Powder Springs issues six-month hold on new residential zonings

Powder Springs officials are pausing acceptance of new residential rezoning applications for six months.

However, construction on hundreds of houses will continue in the city during the next six months.

“The city could become a victim of its own success unless we take a pause and assess where we are and how best we grow and develop the community,” said City Manager Pam Conner.

Powder Springs is Cobb County’s fastest growing city, according to the 2020 Census, which placed its population at 16,887.

“Due to numerous strategic initiatives and a business-friendly attitude, Powder Springs is growing faster than expected,” Conner said.

So far this calendar year, 125 permits for single-family houses and townhouses have been issued.

Construction continues at Kerley Family Homes’ Old Lost Mountain Estates, Creekwood by Paran Homes, Tapp Farm by Traton Homes and Townhomes at Park Place.

For subdivisions already under construction, certificates of occupancy had been issued for 137 homes, with 105 in progress and 104 units left to permit.

Multifamily projects under construction this year include Selig Development’s Heartwood Powder Springs, which will bring 300 units on 20 acres along Brownsville Road at Oglesby Road.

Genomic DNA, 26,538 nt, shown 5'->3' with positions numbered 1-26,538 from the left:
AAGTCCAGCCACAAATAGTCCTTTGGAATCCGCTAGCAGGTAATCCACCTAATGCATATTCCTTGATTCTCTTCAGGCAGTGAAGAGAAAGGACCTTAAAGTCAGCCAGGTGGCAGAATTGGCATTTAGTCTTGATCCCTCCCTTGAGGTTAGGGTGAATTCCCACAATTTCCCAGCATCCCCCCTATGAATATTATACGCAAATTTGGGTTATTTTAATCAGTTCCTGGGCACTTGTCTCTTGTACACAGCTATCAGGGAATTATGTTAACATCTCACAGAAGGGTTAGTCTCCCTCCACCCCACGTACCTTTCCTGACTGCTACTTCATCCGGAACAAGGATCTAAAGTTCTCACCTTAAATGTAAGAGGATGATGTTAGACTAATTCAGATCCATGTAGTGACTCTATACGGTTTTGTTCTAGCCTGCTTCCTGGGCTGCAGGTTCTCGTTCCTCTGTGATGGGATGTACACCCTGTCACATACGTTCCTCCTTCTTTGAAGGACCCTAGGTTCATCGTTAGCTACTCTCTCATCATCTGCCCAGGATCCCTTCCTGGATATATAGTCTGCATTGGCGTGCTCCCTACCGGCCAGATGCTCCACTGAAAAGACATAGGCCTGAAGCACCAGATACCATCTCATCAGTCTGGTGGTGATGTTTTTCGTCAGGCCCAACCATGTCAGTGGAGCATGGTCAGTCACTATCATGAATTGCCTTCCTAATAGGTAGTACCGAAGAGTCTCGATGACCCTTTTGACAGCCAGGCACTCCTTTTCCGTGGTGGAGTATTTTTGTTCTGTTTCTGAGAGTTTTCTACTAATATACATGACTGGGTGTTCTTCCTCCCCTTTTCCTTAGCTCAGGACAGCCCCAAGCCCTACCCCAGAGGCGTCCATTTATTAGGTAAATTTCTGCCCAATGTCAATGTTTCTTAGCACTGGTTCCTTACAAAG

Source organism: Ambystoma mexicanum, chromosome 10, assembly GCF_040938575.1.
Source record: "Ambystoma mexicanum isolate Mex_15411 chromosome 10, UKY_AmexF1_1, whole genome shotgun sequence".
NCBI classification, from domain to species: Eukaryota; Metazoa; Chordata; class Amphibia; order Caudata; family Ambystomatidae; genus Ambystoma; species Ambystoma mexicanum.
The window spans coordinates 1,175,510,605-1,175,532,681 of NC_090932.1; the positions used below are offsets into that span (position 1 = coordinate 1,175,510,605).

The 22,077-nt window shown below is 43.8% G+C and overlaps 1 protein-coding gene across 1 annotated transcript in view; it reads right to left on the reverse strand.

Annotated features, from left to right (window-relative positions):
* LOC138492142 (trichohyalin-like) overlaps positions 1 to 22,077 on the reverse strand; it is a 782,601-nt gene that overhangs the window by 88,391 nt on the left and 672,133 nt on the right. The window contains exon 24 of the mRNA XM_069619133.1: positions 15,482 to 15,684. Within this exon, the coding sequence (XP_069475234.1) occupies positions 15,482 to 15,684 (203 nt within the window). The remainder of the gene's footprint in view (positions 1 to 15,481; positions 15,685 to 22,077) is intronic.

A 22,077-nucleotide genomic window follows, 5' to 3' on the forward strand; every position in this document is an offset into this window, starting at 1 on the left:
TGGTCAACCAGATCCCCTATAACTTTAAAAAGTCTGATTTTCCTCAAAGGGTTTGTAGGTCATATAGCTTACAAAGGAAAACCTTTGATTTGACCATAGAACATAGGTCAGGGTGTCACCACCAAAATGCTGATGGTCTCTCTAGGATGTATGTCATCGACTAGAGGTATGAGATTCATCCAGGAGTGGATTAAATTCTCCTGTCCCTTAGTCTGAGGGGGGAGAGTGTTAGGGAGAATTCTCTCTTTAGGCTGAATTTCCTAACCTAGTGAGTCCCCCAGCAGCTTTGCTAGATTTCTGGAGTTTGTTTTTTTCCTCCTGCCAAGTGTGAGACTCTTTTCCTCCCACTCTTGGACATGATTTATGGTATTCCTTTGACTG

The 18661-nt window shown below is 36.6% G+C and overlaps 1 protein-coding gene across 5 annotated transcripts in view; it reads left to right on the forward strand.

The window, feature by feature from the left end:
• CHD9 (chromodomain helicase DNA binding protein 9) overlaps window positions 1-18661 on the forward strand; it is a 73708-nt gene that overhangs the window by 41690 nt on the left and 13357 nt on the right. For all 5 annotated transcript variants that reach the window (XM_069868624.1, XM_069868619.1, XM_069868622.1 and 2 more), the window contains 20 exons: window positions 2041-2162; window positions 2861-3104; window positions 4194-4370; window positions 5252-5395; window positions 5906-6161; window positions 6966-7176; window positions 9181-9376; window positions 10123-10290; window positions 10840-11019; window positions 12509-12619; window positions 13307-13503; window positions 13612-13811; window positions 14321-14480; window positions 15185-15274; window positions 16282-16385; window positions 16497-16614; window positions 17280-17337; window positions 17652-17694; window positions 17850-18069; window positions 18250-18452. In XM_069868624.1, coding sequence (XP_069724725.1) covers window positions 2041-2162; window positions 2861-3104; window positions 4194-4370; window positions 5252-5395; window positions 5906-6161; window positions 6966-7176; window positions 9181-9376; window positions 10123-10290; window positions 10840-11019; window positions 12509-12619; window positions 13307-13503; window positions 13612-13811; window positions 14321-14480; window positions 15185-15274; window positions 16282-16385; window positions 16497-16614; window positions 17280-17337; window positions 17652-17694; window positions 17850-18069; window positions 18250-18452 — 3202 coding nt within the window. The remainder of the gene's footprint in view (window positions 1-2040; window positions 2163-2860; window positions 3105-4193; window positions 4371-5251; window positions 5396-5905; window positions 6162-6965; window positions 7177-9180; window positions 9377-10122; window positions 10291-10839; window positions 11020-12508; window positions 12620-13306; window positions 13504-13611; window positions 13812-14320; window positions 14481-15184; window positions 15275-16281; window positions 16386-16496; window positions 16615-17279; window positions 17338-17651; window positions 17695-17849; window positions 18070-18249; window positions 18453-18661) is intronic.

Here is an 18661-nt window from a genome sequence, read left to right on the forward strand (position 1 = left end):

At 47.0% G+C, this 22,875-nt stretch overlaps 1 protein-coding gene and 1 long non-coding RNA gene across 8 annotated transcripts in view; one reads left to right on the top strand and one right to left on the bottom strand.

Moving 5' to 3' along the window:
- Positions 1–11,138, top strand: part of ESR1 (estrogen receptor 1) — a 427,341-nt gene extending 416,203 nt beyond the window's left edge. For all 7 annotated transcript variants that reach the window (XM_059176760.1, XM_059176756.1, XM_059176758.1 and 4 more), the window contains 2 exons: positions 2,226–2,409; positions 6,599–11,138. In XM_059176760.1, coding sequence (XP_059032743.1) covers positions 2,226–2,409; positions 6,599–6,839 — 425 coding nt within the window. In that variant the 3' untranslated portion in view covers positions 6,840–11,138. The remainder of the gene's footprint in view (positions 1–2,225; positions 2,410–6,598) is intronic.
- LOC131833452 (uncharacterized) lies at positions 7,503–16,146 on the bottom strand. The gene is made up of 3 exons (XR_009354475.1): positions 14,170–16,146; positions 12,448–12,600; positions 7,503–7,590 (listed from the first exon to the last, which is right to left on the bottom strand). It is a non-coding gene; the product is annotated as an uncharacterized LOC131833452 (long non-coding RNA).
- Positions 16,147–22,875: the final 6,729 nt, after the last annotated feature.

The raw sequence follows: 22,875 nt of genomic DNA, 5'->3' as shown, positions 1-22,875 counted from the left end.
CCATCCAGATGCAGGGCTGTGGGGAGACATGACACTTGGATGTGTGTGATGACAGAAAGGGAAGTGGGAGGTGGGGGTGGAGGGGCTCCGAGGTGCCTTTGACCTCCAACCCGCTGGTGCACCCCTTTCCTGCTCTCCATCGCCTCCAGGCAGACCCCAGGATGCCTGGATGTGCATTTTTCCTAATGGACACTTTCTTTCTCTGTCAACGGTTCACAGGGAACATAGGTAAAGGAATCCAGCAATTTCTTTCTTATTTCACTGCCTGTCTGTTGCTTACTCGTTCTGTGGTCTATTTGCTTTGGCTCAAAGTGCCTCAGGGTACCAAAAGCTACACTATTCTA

Novare Group will construct downtown 221 apartments across two sites — 4.9 acres, where Powder Springs City Hall and Community Development facilities previously sat, and 1.4 acres on Hotel Avenue.

Approved by a 4-0 council vote on Nov. 7, with Councilwoman Doris Dawkins not present, the moratorium on new residential rezonings will not affect any pending development proposals that already have been filed with the city or further along in the process and set to be considered by the Planning and Zoning Commission and the City Council.

The moratorium also does not pause any residential projects previously approved by the City Council or prevent the permitting of such approved developments.

The city wants “to build upon its current success and continue to plan strategically and redevelop key areas,” Conner added, “improve roads and infrastructure, attract industries which in turn will employ our labor force closer to home and commercial development to diversify our tax base and remove barriers to quality development while providing housing choices for our entire community.”